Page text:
From mirrors crafted with materials from the coast, to lighting that revives age-old traditions, and modern ceramics inspired by ancient objects, Heal’s is proud to be home to truly iconic design. But whether created or curated, it’s the carefully selected pool of talent we collaborate with that gives us the edge, whether innovative craftsman, up-and-coming artist or inspired maker. Here, we shine a spotlight on just three of the brilliant creatives who pour their expertise, passion and experience into the products you can browse at Heal’s, all sharing our ethos that if you buy well, you only buy once.
The master craftsman
At Tom Raffield, the eco-minded home of the eponymous designer, steam bending wood is at the heart of a sustainable homeware story. Thanks to the British craftsman, the ancient skill of bending wood beyond its perceived limits, which requires little energy and creates minimal waste product, has been remastered for modern times.
Using FSC-certified timber that’s sourced from sustainably-managed forests, all personally vetted, the curves of Tom’s creations are inspired by the organic shapes and natural forms that surround his Cornish studio. Peeling petals of timber. Hidden 3D twists. Functioning steam bent folds. These are the hallmarks of a Tom Raffield design. He says of his process: “I often sketch ideas first before experimenting in the workshop with wood and other mixed mediums to create the fluid, dynamic shapes I envisage. Each concept in this journey is captured: the shapes that work, the ones with the flaws and the products that need to go back to the drawing board are all recorded to use and learn from in the future.”
Meaning ‘Moon’ in Cornish, the Loer Pendant is a particular favourite of Tom’s, combining beautiful translucent glass, steam bent ash and brushed metallic brass. A minimal, nature-inspired design that’s fast become his signature. Tom explains: “The aim for the design was to capture a weightless aesthetic, handcrafted from mixed materials, and to be as sustainable as possible in keeping with our other steam bent products.”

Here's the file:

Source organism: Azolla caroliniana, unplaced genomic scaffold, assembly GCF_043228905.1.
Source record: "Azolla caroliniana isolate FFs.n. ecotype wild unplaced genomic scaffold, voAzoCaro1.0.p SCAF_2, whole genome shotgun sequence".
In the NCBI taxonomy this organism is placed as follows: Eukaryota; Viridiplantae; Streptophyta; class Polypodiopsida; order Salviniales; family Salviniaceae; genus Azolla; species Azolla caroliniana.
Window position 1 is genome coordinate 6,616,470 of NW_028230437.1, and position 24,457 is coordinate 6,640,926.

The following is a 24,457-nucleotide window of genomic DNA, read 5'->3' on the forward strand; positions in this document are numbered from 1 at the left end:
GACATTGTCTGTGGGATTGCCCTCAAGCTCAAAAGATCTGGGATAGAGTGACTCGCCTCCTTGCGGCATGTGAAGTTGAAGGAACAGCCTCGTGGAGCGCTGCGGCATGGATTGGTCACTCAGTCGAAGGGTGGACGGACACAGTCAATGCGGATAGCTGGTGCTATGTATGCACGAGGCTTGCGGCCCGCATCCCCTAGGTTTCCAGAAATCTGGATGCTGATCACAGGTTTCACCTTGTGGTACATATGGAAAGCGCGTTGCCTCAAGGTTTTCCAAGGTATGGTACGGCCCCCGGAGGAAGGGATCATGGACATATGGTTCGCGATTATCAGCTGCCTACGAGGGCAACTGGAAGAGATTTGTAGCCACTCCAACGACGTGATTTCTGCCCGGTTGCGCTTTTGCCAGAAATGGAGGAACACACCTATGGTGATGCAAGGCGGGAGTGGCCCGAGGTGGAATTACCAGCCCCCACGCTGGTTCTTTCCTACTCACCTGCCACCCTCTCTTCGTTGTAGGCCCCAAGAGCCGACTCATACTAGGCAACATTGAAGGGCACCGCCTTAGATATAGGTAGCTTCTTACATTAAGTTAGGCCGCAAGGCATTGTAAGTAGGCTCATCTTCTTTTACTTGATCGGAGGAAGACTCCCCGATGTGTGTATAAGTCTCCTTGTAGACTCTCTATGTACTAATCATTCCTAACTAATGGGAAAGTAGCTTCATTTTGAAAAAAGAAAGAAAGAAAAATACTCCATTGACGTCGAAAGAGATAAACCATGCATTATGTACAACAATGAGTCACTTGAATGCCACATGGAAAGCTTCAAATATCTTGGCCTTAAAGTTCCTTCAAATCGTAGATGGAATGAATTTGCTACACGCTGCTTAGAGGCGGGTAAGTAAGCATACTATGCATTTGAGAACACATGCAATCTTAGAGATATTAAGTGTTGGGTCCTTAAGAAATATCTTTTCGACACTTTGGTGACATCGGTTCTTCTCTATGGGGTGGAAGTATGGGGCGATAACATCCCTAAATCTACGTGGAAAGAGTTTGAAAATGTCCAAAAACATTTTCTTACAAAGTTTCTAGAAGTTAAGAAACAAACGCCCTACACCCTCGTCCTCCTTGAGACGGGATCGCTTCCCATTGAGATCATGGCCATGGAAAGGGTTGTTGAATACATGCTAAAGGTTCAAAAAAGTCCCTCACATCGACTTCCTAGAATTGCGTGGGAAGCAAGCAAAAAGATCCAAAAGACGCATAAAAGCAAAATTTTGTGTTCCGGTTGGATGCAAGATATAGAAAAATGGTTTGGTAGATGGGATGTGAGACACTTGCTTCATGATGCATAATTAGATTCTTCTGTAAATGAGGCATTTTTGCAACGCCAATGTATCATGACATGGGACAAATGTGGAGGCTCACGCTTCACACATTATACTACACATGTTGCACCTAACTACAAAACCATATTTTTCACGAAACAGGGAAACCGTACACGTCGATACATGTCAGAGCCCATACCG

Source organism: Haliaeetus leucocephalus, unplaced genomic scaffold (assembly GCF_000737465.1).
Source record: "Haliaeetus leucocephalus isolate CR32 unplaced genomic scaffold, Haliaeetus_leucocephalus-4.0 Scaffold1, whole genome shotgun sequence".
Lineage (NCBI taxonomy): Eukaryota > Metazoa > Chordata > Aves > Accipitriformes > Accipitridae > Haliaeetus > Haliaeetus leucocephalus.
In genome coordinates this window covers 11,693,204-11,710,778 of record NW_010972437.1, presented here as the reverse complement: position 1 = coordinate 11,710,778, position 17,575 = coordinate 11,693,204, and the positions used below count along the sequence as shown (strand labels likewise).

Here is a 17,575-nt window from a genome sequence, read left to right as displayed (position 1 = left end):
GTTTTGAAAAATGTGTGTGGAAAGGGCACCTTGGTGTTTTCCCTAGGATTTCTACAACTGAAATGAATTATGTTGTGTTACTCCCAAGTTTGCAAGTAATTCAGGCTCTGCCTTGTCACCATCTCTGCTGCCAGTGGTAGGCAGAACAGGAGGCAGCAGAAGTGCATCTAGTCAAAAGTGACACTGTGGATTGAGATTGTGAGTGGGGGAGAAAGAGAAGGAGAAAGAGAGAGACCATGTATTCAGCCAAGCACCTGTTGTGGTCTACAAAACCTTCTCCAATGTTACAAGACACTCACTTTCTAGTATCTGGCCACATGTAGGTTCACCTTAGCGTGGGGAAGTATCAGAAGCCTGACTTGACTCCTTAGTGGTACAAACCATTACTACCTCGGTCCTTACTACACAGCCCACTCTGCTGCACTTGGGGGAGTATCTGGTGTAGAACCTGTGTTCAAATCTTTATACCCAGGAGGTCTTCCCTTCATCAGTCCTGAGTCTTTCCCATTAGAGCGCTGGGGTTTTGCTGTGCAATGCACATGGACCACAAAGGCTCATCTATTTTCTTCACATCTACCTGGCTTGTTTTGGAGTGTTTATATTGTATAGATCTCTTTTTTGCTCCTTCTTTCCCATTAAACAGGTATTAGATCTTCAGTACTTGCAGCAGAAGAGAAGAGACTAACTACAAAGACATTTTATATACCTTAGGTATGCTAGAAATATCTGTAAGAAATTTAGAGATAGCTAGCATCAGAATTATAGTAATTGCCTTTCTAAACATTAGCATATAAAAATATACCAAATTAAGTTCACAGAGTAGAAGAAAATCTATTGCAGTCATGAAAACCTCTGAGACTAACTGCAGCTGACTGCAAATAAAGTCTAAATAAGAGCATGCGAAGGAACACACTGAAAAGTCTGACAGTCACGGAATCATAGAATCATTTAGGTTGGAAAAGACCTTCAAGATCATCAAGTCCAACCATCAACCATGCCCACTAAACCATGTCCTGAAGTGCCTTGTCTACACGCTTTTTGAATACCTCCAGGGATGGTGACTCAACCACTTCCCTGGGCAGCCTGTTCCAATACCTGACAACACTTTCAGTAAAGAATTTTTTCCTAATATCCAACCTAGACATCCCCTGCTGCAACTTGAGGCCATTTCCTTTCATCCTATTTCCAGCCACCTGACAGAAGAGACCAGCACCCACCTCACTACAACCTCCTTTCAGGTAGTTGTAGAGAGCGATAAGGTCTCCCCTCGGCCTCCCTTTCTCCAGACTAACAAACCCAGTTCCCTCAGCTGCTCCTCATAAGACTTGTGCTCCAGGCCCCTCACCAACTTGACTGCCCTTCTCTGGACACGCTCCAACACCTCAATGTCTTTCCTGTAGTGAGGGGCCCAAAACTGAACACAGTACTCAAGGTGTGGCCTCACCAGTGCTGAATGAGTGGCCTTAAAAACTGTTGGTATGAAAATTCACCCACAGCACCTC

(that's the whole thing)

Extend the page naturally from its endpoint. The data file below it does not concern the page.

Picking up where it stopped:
The ‘it’ ceramicist
Fashion textile designer Talia James turned to ceramics after taking an evening class and becoming enamoured with the medium. Following her training in a studio in Mashiko, Japan, she continued to explore contemporary ways of using traditional techniques back home in South London. She explains: “Fashion continues to inspire my designs, whether trends or catwalks, and it’s always mirrored in my products in subtle ways.”
Talia has become known for her use of colour, form and pattern to create modern ceramics that reflect both her education in Japan and her Moroccan heritage. “I usually start by exploring materials and glazes,” Talia says, “with this experimentation of textures, colours and techniques a huge part of my design process.”
Handcrafted and unique, each piece of Talia’s tells a story about how they’re made. She says: “My favourite pieces are the Moon Vases. They’re made with a method called nerikomi, where you work various dyes and coloured clays together to create a marbling effect. This runs through the vessel, so no glaze is required, and because of this, no two pieces are ever the same.”
The salvage hunter
Describing himself as a collector, London-based maker Kieran Letts draws upon found objects and coastal forms as the basis of his work, which spans handcrafted furniture and homeware all using sustainably-sourced British timber.
Kieran says: “I’m constantly inspired by the incredible forces seen by the coast – how the sea has the potential to sculpt and change things unlike anything else. Stones, shells, brick and glass fill my pockets when I return from the beach, all of which inspire the free-flow forms and tactility you see in my pieces. It’s important for me to use British hardwood over any other material that’s sourced well and locally. What’s more, I select each board individually for its grain or colour.”
Kieran’s mirrors encapsulate his design approach perfectly by marrying traditional craft with contemporary design to create pieces that feel natural and spark interest. “My favourite design is the Coastal Mirror,” he says. “It might be slightly counter-productive to put a hole in a mirror, but this adheres to its original inspiration and adds a real point of interest. My main aim is always to create objects that hold a presence in a room and continue to do so over time.”